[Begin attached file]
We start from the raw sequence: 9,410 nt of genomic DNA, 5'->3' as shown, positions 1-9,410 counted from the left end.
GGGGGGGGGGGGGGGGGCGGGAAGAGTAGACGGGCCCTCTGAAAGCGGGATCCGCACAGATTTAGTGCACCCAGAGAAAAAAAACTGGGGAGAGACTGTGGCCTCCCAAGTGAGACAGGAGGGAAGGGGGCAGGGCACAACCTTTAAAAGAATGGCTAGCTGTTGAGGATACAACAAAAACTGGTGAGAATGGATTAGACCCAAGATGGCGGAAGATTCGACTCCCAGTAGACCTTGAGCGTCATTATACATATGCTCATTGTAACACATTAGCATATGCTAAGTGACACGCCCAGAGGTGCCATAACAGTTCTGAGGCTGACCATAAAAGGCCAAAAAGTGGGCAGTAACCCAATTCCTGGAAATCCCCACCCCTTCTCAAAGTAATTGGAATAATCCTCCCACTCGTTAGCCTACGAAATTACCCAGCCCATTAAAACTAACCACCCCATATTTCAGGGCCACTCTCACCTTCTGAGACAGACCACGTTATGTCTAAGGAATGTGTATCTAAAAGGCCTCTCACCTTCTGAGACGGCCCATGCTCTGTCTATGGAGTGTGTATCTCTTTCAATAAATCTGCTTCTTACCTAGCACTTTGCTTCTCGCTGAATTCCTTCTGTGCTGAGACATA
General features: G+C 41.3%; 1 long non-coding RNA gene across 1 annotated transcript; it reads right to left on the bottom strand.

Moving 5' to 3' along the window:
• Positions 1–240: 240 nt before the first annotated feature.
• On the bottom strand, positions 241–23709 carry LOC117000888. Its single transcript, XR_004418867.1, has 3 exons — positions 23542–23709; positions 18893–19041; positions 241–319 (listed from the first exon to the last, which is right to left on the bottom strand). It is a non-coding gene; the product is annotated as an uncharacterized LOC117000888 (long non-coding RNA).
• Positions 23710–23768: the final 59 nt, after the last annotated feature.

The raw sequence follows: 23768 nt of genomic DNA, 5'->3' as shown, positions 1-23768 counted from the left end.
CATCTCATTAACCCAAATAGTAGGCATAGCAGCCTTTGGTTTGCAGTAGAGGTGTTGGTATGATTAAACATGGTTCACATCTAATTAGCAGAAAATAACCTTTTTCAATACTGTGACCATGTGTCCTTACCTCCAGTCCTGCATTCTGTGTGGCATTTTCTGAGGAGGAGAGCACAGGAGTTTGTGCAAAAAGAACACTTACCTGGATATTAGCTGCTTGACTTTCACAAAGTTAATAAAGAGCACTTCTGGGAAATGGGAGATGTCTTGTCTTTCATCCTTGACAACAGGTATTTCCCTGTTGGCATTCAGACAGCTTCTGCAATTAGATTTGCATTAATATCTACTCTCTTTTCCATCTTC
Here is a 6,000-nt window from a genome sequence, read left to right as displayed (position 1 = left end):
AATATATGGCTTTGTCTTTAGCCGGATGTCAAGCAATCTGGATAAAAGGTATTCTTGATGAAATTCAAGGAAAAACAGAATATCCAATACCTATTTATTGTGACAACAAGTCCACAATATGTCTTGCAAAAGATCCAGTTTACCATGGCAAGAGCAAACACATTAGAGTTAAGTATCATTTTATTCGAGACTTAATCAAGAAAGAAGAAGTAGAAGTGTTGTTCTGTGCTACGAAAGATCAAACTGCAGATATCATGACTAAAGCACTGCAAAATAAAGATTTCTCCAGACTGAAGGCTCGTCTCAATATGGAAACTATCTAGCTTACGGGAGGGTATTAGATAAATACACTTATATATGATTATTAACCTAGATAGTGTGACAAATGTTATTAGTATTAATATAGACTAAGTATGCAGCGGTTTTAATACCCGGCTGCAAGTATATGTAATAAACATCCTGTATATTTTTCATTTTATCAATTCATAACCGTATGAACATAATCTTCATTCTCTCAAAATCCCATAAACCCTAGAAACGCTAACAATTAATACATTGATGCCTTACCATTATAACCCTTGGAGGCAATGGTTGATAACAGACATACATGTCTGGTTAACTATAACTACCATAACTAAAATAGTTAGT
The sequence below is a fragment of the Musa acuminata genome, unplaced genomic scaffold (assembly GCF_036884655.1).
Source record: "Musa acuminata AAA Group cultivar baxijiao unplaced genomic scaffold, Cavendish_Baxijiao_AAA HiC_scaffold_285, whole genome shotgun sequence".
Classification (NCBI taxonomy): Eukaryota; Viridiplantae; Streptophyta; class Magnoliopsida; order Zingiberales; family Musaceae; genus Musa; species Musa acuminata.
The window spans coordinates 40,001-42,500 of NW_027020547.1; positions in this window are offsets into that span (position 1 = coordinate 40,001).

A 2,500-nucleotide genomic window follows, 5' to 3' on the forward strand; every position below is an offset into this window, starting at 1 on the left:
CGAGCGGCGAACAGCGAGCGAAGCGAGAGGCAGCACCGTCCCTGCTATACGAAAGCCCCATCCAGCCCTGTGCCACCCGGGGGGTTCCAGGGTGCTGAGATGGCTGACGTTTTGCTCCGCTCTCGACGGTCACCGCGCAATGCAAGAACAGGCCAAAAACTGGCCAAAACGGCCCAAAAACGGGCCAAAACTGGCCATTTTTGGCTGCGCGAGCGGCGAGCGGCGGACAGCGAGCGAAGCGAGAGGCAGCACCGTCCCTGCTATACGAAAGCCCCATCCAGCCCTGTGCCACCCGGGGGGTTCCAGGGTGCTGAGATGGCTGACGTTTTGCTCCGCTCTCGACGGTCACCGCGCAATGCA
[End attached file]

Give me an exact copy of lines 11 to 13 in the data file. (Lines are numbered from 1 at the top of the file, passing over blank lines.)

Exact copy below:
AATATATGGCTTTGTCTTTAGCCGGATGTCAAGCAATCTGGATAAAAGGTATTCTTGATGAAATTCAAGGAAAAACAGAATATCCAATACCTATTTATTGTGACAACAAGTCCACAATATGTCTTGCAAAAGATCCAGTTTACCATGGCAAGAGCAAACACATTAGAGTTAAGTATCATTTTATTCGAGACTTAATCAAGAAAGAAGAAGTAGAAGTGTTGTTCTGTGCTACGAAAGATCAAACTGCAGATATCATGACTAAAGCACTGCAAAATAAAGATTTCTCCAGACTGAAGGCTCGTCTCAATATGGAAACTATCTAGCTTACGGGAGGGTATTAGATAAATACACTTATATATGATTATTAACCTAGATAGTGTGACAAATGTTATTAGTATTAATATAGACTAAGTATGCAGCGGTTTTAATACCCGGCTGCAAGTATATGTAATAAACATCCTGTATATTTTTCATTTTATCAATTCATAACCGTATGAACATAATCTTCATTCTCTCAAAATCCCATAAACCCTAGAAACGCTAACAATTAATACATTGATGCCTTACCATTATAACCCTTGGAGGCAATGGTTGATAACAGACATACATGTCTGGTTAACTATAACTACCATAACTAAAATAGTTAGT
The sequence below is a fragment of the Musa acuminata genome, unplaced genomic scaffold (assembly GCF_036884655.1).
Source record: "Musa acuminata AAA Group cultivar baxijiao unplaced genomic scaffold, Cavendish_Baxijiao_AAA HiC_scaffold_285, whole genome shotgun sequence".